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- From the football365 mailbox...
In April this year, following a long battle with pancreatitis, the only man ever to manage Real Madrid, Barcelona and Atleti passed away. He was a man who also managed his native Serbian national team, and, most memorably for me and 80s football fans, played with distinction for Luton Town, being an integral part of our Second Division title winning team in 81/82, seeing us promoted to the promised land in the days before Super Sundays. He was of course the one and only Radomir Antić. For a generation of Luton fans, however, he was known simply and affectionately as Raddy.
Raddy gave Luton the most recognisable and memorable moment in our history when, in the 82/83 season in a loser-goes-down relegation-settling match against Manchester City, he scored four minutes from time in the last game of the season to save us from the drop and condemned City to the second tier. At the final whistle, this led to the iconic celebration ‘dance’ of David Pleat as he took to the pitch like a drugged up gorilla that had inexplicably managed to squeeze into a beige suit. This image is seared into the memory of every Lutonian of my generation, and, along with plastic pitches (and in rarer cases, Scott Oakes and Brian Stein) it is often the only moment that anybody remembers or associates with Luton Town FC. Raddy’s loss was also Luton’s loss, and in a town that was not renowned for overwhelming hope or happiness (see also: Blinded By The Light), Raddy, and his moment, were rays of light in a challenging moment of both Lutonian and UK history.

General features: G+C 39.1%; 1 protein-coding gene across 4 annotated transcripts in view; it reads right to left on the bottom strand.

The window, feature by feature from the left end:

Therefore, I couldn’t help but feel that Raddy was watching over us when Luton once again managed to escape relegation on the final day of the season. It may not have been from the top flight, but given our recent past, and the fact that we were as much as 10 points adrift at the bottom of the Championship, this was an incredible achievement that most of us had given up on before Graeme Jones steadied the ship and Nathan Jones returned. However, my thoughts upon the final whistle against Blackburn didn’t turn to Jones, or match-winning James Collins, they were reserved for the Serbian maestro who came to our sh*thole town from Real Zaragoza and breathed life and pumped adrenalin into our moribund footballing lives. Sometimes the stars just align. That one was for you Raddy; rest in peace, and thanks for the memories.
Dicky (‘Oh it’s there, they’ve done it’) Malb@lls
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